December 9th 2006


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Articles from this issue:

COVER STORY: Australia's Pacific woes - what can be done?

EDITORIAL: Uranium: the way ahead

COLE INQUIRY: Single desk and farmers the victims of AWB fall-out

FOREIGN AFFAIRS: Chinese organ-harvesting under scrutiny

ECONOMICS: Free-market capitalism's champion dies

SCHOOLS: Education at sea without a moral compass

ABORTION: Five doctors and a dead baby

THE SIEGE: A first-hand account of the G-20 protest

STRAWS IN THE WIND: Violence in Toy Town / There is nothing quite like free choice / Swatting insects / The future of Christians in the Middle East / The Golden Walking Stick Award

THE WORLD: Will Europe survive?

OPINION: Unemployment figures: lies, damned lies and statistics

Sheik al Hilaly has lost the plot (letter)

Democrats' win in U.S. elections (letter)

Affordable housing (letter)

AS THE WORLD TURNS: Unwed mothers / Populism / France ZUS

BOOKS: PERSECUTION: How liberals are waging war against Christianity, by David Limbaugh

BOOKS: THE DIAMOND DAKOTA MYSTERY, by Juliet Wills

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FOREIGN AFFAIRS:
Chinese organ-harvesting under scrutiny




News Weekly, December 9, 2006
A group of Australians are seeking to visit China to investigate the murder of Falun Gong practitioners and the harvesting of their body parts for organ transplants.

The Coalition to Investigate the Persecution of Falun Gong in China (CIPFG) has asked the Chinese Government to permit the entry of a delegation to investigate the murder of Falun Gong practitioners in China, to harvest their livers, kidneys and other organs, for sale.

The establishment of the delegation was announced at a media conference at the Thomas More Centre, Melbourne, hosted by Peter Westmore, president of the National Civic Council, and leader of the delegation.

In July this year, two respected Canadian lawyers, David Kilgour (a former Canadian government minister) and David Matas (a human rights lawyer), released a report which revealed alarming evidence that Chinese citizens were being killed because they were Falun Gong practitioners, and their organs were then being sold by transplant clinics in China.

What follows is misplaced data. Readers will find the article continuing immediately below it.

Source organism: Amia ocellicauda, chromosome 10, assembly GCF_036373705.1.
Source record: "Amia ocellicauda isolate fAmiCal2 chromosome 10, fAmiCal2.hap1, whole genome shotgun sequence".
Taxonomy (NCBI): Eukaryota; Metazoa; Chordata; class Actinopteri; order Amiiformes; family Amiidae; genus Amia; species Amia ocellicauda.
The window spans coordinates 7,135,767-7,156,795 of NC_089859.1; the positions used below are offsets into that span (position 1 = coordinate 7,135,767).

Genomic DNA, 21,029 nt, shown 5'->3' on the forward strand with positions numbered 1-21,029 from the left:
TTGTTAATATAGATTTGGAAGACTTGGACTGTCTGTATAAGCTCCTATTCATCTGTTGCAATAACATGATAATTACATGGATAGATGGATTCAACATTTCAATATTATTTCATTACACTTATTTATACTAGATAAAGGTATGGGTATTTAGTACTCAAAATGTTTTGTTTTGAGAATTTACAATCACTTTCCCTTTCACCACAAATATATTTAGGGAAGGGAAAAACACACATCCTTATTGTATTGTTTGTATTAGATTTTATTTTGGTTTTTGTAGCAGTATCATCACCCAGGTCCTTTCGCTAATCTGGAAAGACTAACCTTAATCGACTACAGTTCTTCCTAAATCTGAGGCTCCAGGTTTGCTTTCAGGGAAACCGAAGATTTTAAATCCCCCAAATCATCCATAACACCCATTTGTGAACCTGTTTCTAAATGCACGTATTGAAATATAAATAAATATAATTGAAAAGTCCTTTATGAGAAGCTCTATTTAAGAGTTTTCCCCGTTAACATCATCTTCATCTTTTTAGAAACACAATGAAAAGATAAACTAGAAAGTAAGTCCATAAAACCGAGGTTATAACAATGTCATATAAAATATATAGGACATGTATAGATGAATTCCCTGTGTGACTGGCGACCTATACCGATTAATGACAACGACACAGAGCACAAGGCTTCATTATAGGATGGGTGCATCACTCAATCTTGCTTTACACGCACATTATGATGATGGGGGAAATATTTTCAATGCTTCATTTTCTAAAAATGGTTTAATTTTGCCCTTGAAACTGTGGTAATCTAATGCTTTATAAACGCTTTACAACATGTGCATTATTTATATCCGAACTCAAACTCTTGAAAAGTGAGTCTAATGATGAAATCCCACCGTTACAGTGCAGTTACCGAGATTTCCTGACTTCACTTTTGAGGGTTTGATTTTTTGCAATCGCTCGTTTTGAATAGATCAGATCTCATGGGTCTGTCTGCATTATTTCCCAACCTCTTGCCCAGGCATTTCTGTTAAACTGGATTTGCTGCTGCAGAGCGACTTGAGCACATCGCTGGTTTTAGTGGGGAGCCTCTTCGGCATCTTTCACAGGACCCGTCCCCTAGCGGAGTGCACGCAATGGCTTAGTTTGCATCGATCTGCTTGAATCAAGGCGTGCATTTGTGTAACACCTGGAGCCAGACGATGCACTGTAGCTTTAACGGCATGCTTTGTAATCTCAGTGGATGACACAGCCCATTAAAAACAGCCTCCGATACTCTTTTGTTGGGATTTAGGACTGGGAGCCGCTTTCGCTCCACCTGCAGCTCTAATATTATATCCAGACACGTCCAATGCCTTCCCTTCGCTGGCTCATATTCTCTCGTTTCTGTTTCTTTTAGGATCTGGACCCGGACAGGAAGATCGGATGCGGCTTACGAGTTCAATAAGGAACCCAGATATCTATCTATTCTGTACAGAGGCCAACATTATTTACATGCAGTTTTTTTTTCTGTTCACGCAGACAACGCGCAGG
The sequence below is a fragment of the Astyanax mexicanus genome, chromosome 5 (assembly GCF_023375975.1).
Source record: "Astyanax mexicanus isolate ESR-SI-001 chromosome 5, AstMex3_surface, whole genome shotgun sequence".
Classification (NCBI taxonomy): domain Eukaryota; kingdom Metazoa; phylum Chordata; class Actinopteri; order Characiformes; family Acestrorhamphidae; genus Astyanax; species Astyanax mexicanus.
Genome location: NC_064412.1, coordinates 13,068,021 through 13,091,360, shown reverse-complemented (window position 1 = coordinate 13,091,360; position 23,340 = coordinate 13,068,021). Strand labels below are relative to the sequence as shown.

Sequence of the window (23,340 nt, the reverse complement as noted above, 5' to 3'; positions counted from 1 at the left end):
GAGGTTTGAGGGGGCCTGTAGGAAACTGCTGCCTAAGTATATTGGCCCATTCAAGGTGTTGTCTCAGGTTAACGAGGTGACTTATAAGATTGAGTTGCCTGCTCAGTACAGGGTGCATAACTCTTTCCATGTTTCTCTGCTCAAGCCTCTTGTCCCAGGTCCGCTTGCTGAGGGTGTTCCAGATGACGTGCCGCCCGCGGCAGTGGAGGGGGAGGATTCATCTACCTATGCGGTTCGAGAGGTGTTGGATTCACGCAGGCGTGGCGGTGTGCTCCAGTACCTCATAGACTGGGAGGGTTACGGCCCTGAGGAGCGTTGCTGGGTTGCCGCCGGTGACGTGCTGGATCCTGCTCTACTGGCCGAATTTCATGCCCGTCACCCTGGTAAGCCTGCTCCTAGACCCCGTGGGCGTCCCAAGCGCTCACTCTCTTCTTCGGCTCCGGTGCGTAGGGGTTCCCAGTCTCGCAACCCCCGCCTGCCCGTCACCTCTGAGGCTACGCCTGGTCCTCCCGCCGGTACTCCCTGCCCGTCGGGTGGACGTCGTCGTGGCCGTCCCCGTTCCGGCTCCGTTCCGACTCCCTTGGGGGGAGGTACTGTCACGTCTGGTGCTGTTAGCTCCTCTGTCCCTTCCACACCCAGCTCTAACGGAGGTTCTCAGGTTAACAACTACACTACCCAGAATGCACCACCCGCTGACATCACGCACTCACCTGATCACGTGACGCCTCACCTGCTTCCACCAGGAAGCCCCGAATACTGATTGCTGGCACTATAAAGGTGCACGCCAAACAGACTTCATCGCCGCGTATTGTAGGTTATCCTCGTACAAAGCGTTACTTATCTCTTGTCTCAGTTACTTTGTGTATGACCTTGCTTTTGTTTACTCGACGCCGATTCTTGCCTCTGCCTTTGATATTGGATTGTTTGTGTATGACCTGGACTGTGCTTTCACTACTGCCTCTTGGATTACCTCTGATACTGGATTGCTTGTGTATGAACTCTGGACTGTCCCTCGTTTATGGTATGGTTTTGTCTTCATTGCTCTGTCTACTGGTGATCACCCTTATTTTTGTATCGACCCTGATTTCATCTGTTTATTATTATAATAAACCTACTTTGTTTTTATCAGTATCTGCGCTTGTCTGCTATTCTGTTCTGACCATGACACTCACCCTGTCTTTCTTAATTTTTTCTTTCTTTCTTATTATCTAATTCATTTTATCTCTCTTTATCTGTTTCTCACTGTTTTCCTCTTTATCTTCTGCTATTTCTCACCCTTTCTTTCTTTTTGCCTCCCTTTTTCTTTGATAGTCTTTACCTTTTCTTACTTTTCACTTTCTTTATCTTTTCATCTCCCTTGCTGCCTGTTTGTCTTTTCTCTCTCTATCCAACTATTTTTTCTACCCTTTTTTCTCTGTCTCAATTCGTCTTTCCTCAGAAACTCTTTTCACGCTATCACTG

John Xiao, spokesperson for the Coalition, said: "The Australian team is one of four from the international communities committed to see that the recommendations made in the Canadian report of July 2006 are effectively implemented. We can help prevent, if not stop, forced organ-harvesting from Falun Gong prisoners of conscience in China."

"Three other teams are taking shape in Asia, Europe and North America as we speak."

"Unacceptable"

Peter Westmore, president of the NCC, said: "It is utterly unacceptable that these practices should take place in a country which will shortly host the Olympic Games, and with which Australia is currently negotiating a Free Trade Agreement. The only way to resolve this matter is through an open and independent inquiry. In the absence of action by the Chinese Government, we are willing to set the ball rolling.

"Amnesty International has appealed to the Chinese authorities to stop the campaign of persecution of Falun Gong, and to release all those detained solely on account of their peaceful religious or spiritual beliefs and practices."